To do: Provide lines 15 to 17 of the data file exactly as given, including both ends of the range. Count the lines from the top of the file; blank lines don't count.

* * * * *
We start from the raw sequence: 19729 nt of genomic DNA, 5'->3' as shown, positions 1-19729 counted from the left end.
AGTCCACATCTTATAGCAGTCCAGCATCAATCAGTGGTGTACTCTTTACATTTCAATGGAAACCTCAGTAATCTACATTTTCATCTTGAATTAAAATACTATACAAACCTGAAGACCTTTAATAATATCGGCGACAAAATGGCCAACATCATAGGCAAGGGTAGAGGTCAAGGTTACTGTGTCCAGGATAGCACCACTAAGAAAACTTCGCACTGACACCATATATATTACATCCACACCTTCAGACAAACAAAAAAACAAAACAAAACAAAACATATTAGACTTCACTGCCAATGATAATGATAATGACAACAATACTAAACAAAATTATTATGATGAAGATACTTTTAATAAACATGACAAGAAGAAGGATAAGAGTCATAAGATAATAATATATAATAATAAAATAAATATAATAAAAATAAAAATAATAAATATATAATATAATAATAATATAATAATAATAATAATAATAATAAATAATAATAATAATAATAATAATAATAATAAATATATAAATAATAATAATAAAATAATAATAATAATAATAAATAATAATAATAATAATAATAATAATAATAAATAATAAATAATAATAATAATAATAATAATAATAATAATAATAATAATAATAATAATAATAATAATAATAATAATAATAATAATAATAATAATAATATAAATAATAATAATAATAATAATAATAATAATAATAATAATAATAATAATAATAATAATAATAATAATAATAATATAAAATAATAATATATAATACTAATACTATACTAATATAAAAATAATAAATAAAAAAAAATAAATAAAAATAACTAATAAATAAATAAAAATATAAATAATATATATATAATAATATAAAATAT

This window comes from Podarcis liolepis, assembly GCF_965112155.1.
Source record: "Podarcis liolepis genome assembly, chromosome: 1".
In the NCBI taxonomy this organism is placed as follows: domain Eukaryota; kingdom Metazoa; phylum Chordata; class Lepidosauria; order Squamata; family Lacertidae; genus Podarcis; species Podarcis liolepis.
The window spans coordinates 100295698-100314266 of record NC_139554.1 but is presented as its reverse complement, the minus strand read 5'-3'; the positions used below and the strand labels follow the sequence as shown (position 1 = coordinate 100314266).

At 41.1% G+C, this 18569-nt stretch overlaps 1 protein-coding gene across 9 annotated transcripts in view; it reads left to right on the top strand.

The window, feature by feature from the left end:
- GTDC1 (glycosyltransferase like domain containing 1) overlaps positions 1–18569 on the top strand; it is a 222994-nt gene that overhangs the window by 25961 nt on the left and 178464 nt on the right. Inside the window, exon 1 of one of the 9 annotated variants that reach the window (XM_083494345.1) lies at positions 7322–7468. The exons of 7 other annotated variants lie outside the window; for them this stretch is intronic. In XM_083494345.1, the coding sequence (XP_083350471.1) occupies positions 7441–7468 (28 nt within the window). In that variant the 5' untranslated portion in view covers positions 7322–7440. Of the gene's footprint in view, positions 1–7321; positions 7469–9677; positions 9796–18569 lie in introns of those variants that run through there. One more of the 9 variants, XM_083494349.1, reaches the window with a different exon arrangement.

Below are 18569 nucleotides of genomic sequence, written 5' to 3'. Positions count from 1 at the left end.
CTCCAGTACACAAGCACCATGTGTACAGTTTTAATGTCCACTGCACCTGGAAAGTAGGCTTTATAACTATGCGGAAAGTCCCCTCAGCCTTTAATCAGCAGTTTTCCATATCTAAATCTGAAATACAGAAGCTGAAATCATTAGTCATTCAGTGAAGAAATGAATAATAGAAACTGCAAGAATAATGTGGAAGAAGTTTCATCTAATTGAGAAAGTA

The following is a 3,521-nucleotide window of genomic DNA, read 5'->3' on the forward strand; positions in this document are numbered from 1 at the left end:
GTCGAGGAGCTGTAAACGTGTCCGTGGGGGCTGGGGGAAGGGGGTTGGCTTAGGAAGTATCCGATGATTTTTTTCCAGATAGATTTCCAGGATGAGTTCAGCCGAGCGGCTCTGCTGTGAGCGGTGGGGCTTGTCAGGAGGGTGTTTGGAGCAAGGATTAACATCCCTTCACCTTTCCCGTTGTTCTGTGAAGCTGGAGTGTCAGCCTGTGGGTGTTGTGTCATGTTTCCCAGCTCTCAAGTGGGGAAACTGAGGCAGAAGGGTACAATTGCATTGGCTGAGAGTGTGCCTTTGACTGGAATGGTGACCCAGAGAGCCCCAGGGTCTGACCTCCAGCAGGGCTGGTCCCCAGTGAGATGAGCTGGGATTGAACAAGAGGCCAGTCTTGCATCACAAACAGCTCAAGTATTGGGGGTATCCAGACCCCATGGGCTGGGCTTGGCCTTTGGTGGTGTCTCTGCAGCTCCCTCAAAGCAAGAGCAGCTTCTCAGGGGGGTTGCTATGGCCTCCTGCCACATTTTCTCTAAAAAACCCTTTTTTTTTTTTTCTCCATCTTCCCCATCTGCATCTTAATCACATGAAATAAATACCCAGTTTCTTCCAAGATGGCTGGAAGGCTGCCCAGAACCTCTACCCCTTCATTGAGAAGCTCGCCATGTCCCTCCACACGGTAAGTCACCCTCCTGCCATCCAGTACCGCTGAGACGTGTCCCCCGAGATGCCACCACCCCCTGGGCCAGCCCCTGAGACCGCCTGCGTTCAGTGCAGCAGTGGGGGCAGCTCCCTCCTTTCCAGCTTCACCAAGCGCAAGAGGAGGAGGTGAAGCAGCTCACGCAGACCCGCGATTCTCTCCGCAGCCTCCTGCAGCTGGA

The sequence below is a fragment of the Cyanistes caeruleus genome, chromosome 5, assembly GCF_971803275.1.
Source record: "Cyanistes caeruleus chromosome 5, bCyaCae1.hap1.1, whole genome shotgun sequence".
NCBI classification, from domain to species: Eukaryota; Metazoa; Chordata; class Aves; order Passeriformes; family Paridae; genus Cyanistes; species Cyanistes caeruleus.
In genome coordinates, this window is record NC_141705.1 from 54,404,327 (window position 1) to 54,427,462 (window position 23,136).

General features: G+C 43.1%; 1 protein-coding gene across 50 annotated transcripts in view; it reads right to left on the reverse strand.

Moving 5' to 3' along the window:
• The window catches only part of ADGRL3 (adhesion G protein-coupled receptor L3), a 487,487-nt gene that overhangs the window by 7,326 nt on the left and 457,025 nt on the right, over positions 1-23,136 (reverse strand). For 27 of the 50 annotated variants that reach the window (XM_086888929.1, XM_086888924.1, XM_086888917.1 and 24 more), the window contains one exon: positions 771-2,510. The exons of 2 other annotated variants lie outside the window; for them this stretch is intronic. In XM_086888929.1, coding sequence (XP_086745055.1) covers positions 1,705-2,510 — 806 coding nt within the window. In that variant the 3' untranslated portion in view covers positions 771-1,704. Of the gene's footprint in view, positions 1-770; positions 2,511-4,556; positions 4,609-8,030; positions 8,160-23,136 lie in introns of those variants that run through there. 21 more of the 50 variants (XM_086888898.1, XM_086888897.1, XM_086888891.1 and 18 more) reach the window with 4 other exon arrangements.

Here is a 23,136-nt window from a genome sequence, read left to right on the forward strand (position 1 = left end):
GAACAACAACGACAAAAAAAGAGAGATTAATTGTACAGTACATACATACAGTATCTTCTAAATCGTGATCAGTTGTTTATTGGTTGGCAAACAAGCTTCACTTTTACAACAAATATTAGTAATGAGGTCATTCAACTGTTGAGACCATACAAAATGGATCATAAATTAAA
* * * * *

Source record: "Cyanistes caeruleus chromosome 5, bCyaCae1.hap1.1, whole genome shotgun sequence".
NCBI classification, from domain to species: Eukaryota; Metazoa; Chordata; class Aves; order Passeriformes; family Paridae; genus Cyanistes; species Cyanistes caeruleus.
In genome coordinates, this window is record NC_141705.1 from 54,404,327 (window position 1) to 54,427,462 (window position 23,136).